How to enable Cross Origin Resource Sharing in ASP.NET WEB API 2?

There is a restriction named the same-origin policy that all the browsers have that prevents a web page from making AJAX requests to other domain for security reasons. As this prevents a malicious site from reading sensitive data from another site. However, sometimes due to the requirement of your application, you might want to let other sites call you web API. In this post I’ll tell you how to enable Cross Origin Resource Sharing in ASP.NET WEB API 2.

What is CORS?

Cross Origin Resource Sharing (CORS) is a W3C standard that allows a server to relax the same-origin policy. Using CORS, a server can explicitly allow some cross-origin requests while rejecting others. CORS is safer and more flexible than earlier techniques such as JSONP. This tutorial shows how to enable CORS in your Web API application.
W3C

If I make a call from one domain (empty web app) to another (web API app) using JavaScript, the response that I receive using Chrome browser is:

The network tab that records this request says it has been cancelled. In the console tab I can see following error: XMLHttpRequest cannot load http://localhost:14541/api/products. Origin http://localhost:47854 is not allowed by Access-Control-Allow-Origin.

How does it work?

When a browser makes a request to another domain, it will send along an origin header with the value of the domain that it came from. So, if you are on www.siddharthpandey.net and this download a script which tries to make a connection to some other site, say www.sp.com, the site making request will set the Origin header as http://www.siddharthpandey.net. If the other site allows this, it will send back an HTTP message with a header named Access-Control-Allow-Origin header with value http://www.siddharthpandey.net which provides access to the resource.

If that header is not present, then the browser will not allow the JavaScript to receive that response.

Tools/Packages

  • ASP.NET WEB API V2.2
  • Visual Studio
  • Microsoft.AspNet.WebApi.Cors Nuget Package

Let us fix this issue. Install the nuget package above in your web api project. After the installation, it is very easy to use it in project.

Enable CORS at app level/scope

Enable CORS support for all the controllers in your application by modifying your app’s WebApiConfig.cs file to add following code:

The code above just creates an attribute that lives inside System.Web.Http.Cors namespace with following parameters:

  • origin: to allow request from particular origin. * can also be used to allow requests from any origin.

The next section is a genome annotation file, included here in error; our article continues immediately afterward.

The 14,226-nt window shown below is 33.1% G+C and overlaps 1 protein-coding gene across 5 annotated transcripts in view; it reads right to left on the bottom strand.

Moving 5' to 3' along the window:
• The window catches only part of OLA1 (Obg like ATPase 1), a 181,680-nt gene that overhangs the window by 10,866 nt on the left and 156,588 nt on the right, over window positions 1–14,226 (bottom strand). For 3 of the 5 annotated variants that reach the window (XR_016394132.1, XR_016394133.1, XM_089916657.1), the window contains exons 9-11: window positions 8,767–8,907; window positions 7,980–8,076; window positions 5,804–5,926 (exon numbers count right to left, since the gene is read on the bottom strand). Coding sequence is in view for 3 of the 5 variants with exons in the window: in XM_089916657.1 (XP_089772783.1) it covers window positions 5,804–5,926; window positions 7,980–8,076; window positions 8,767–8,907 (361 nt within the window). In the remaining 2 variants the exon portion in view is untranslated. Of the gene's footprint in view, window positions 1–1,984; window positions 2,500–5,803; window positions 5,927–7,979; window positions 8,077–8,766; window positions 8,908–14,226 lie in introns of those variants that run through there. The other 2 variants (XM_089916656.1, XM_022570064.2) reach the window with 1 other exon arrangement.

• headers: any required header that server application need to see.  * can also be used to allow anything.
  • methods: to allow only mentioned HTTP methods. If more than one use GET,POST with comma as a delimiter or use * to allow any HTTP methods.

Enable CORS at controller level/scope

The attribute mentioned above is used for this case as well but at controller level like this:

After a successful rebuild, I can now get the a collection of products from the api hosted in another domain. Now, server finds the Origin header in request, check if it violates any constraint for CORS setup. If everything matches, then it returns a response with Access-Control-Allow-Origin with the domain as value which is then read by the browser.

This comes really handy if someone has a JavaScript client-side app (or single page application, SPA) and wants to interact with other applications hosted on a different domain then follow this post to enable Cross Origin Resource Sharing in ASP.NET WEB API 2.

Siddharth Pandey

Siddharth Pandey is a Software Engineer with thorough hands-on commercial experience & exposure to building enterprise applications using Agile methodologies. Siddharth specializes in building, managing on-premise, cloud based real-time standard, single page web applications (SPAs). He has successfully delivered applications in health-care, finance, insurance, e-commerce sectors for major brands in the UK. Other than programming, he also has experience of managing teams, trainer, actively contributing to the IT community by sharing his knowledge using Stack Overflow, personal website & video tutorials.

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